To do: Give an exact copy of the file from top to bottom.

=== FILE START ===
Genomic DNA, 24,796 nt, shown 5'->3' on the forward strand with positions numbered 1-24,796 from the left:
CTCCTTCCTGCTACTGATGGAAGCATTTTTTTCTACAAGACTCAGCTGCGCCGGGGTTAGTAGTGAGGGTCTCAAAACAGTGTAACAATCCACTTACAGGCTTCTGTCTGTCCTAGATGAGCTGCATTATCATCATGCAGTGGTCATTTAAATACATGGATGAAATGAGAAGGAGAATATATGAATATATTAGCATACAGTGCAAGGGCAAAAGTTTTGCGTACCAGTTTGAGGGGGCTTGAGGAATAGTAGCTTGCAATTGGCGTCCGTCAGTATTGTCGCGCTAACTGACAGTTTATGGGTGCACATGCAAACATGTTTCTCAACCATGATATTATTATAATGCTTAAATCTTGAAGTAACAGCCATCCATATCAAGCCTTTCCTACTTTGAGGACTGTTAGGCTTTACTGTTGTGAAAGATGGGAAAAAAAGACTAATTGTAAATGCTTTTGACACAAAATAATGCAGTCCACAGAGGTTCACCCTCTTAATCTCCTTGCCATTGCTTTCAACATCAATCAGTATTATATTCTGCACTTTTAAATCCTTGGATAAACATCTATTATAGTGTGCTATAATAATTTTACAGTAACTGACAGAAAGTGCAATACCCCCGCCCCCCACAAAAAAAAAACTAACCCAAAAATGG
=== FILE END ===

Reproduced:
Genomic DNA, 24,796 nt, shown 5'->3' on the forward strand with positions numbered 1-24,796 from the left:
CTCCTTCCTGCTACTGATGGAAGCATTTTTTTCTACAAGACTCAGCTGCGCCGGGGTTAGTAGTGAGGGTCTCAAAACAGTGTAACAATCCACTTACAGGCTTCTGTCTGTCCTAGATGAGCTGCATTATCATCATGCAGTGGTCATTTAAATACATGGATGAAATGAGAAGGAGAATATATGAATATATTAGCATACAGTGCAAGGGCAAAAGTTTTGCGTACCAGTTTGAGGGGGCTTGAGGAATAGTAGCTTGCAATTGGCGTCCGTCAGTATTGTCGCGCTAACTGACAGTTTATGGGTGCACATGCAAACATGTTTCTCAACCATGATATTATTATAATGCTTAAATCTTGAAGTAACAGCCATCCATATCAAGCCTTTCCTACTTTGAGGACTGTTAGGCTTTACTGTTGTGAAAGATGGGAAAAAAAGACTAATTGTAAATGCTTTTGACACAAAATAATGCAGTCCACAGAGGTTCACCCTCTTAATCTCCTTGCCATTGCTTTCAACATCAATCAGTATTATATTCTGCACTTTTAAATCCTTGGATAAACATCTATTATAGTGTGCTATAATAATTTTACAGTAACTGACAGAAAGTGCAATACCCCCGCCCCCCACAAAAAAAAAACTAACCCAAAAATGG